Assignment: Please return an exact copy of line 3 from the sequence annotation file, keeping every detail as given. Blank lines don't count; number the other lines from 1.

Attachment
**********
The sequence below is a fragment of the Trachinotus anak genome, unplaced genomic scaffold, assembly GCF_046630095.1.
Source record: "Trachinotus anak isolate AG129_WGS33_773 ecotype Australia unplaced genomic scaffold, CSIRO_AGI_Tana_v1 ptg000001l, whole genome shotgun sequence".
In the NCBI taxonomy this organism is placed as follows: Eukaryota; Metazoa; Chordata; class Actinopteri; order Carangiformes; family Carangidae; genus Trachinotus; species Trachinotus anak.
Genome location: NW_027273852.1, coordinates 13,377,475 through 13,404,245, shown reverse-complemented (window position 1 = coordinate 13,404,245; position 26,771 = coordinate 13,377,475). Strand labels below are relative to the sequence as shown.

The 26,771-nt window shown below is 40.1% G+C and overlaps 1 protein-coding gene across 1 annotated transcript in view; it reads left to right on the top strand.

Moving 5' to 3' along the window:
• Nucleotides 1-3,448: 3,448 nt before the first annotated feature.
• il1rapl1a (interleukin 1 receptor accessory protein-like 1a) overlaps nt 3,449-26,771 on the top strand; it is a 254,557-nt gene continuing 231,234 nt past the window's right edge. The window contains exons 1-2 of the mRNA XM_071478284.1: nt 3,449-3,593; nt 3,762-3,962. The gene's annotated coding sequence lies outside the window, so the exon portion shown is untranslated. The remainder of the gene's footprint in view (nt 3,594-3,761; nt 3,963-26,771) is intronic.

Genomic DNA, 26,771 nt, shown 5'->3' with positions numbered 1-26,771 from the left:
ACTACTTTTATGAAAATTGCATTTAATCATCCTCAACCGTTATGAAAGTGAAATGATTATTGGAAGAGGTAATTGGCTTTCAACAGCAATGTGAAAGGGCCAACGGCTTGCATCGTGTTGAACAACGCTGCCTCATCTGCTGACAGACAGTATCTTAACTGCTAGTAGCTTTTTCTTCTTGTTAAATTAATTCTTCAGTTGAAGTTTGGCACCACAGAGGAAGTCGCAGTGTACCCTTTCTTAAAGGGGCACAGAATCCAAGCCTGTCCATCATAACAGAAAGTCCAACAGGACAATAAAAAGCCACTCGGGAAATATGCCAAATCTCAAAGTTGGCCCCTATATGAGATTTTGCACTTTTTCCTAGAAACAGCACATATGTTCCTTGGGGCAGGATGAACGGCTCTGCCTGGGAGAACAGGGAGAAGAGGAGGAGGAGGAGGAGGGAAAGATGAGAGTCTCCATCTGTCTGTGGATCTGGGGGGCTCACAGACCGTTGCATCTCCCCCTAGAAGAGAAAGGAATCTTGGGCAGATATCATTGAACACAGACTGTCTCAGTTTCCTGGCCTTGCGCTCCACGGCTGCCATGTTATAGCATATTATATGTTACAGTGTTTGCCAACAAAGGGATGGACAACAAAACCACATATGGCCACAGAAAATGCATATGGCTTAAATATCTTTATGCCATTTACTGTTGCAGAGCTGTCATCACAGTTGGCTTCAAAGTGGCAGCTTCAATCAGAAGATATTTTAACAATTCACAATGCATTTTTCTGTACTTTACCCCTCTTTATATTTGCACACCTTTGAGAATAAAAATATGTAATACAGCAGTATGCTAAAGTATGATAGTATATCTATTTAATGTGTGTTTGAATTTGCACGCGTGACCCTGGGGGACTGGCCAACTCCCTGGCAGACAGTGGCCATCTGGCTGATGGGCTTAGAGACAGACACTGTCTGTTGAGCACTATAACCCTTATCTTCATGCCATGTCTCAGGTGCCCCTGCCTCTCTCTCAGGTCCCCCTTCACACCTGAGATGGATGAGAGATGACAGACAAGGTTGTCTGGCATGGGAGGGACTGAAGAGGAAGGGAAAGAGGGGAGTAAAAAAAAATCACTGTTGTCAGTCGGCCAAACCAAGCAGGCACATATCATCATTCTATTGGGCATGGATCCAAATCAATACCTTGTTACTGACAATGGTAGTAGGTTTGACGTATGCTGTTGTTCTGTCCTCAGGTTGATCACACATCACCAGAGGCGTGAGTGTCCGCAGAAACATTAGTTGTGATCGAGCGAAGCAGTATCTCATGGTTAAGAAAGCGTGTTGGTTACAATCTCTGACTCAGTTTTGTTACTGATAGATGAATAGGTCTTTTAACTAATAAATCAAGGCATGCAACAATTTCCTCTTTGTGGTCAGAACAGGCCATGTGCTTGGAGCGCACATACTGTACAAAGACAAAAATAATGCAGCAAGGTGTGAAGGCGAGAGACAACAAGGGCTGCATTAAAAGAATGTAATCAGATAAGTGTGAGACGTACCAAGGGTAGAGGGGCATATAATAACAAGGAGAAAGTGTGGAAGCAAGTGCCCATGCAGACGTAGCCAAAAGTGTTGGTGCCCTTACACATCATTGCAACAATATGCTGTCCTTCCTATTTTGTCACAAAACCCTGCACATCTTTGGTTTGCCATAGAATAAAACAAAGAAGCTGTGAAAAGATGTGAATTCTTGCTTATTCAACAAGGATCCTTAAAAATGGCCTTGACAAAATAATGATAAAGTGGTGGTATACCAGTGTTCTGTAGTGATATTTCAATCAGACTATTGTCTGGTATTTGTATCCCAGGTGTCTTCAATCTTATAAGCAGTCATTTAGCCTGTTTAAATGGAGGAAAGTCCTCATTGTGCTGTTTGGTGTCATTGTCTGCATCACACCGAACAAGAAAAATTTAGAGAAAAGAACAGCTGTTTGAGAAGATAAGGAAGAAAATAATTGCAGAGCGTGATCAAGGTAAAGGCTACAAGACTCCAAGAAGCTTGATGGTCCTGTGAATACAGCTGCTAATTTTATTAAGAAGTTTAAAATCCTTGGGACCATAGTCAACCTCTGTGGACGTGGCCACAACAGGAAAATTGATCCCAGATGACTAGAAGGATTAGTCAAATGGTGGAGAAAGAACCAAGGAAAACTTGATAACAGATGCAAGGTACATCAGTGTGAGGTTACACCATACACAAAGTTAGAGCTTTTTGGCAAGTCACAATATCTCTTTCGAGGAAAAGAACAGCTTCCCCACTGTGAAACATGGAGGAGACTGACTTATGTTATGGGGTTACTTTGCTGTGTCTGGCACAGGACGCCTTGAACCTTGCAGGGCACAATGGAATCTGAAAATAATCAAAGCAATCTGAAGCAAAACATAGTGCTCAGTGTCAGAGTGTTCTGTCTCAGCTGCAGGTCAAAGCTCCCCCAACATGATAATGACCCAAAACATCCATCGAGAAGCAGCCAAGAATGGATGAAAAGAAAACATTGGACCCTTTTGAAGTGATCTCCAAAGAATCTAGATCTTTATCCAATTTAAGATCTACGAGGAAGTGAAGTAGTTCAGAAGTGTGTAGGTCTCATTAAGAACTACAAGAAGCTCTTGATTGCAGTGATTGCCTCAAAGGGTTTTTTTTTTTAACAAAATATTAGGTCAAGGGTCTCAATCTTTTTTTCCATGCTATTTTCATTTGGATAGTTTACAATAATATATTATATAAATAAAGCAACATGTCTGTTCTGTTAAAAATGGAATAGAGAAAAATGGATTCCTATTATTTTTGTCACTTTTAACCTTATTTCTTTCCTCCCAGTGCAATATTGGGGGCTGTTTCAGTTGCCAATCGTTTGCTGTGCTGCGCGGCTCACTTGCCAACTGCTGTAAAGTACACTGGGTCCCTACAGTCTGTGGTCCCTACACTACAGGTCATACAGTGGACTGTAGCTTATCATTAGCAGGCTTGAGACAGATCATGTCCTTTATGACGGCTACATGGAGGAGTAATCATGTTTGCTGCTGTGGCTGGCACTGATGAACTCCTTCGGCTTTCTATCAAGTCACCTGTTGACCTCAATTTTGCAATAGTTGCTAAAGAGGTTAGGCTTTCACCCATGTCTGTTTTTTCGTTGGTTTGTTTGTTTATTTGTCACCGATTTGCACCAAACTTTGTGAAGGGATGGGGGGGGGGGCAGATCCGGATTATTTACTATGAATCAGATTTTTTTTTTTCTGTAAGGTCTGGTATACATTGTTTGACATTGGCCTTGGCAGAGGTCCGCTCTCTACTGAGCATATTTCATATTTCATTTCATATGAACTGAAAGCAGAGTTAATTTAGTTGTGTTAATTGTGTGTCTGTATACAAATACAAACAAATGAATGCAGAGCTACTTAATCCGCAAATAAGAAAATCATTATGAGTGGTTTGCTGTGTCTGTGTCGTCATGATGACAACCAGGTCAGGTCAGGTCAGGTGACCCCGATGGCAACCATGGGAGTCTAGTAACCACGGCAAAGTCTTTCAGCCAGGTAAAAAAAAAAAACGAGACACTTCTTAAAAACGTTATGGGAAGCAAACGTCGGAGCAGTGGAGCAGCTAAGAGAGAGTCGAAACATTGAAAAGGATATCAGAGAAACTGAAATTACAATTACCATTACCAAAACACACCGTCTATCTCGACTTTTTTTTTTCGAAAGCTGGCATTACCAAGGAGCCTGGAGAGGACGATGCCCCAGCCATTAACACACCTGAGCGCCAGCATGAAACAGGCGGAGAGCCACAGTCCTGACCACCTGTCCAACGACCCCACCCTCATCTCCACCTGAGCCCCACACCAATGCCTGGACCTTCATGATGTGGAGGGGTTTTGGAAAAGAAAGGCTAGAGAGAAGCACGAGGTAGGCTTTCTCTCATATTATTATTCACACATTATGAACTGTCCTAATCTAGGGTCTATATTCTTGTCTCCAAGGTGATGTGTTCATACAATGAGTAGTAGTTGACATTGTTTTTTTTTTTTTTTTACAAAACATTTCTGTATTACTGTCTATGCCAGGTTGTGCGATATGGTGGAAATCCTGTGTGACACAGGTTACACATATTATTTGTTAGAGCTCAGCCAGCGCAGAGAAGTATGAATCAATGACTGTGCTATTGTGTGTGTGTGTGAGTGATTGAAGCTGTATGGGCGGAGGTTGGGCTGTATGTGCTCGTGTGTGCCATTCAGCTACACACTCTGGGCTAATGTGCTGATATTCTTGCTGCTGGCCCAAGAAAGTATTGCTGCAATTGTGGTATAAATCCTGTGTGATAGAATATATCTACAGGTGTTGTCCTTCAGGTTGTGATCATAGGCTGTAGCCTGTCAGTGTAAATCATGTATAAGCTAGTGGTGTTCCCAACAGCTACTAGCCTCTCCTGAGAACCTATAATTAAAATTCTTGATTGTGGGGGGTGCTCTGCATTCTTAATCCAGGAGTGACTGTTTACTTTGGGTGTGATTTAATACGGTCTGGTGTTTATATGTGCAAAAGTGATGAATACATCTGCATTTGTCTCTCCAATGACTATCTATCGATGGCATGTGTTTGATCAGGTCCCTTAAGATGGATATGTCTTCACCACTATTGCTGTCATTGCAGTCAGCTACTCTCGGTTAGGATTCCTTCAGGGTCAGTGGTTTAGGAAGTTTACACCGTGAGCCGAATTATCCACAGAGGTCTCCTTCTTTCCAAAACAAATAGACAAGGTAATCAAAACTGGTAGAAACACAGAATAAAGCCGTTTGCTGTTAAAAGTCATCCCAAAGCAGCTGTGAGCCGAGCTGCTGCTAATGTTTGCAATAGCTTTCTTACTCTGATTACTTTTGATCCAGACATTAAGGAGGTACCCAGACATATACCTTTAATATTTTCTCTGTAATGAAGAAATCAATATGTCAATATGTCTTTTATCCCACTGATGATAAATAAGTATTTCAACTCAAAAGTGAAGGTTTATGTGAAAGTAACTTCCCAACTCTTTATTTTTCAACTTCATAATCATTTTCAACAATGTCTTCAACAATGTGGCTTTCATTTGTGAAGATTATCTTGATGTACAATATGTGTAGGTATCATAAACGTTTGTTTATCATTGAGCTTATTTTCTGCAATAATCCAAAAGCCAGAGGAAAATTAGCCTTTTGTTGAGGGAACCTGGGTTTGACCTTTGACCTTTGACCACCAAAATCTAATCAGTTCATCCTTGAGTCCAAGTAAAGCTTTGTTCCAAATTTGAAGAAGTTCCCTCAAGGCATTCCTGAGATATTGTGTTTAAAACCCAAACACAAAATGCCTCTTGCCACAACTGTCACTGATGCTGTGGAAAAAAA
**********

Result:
In the NCBI taxonomy this organism is placed as follows: Eukaryota; Metazoa; Chordata; class Actinopteri; order Carangiformes; family Carangidae; genus Trachinotus; species Trachinotus anak.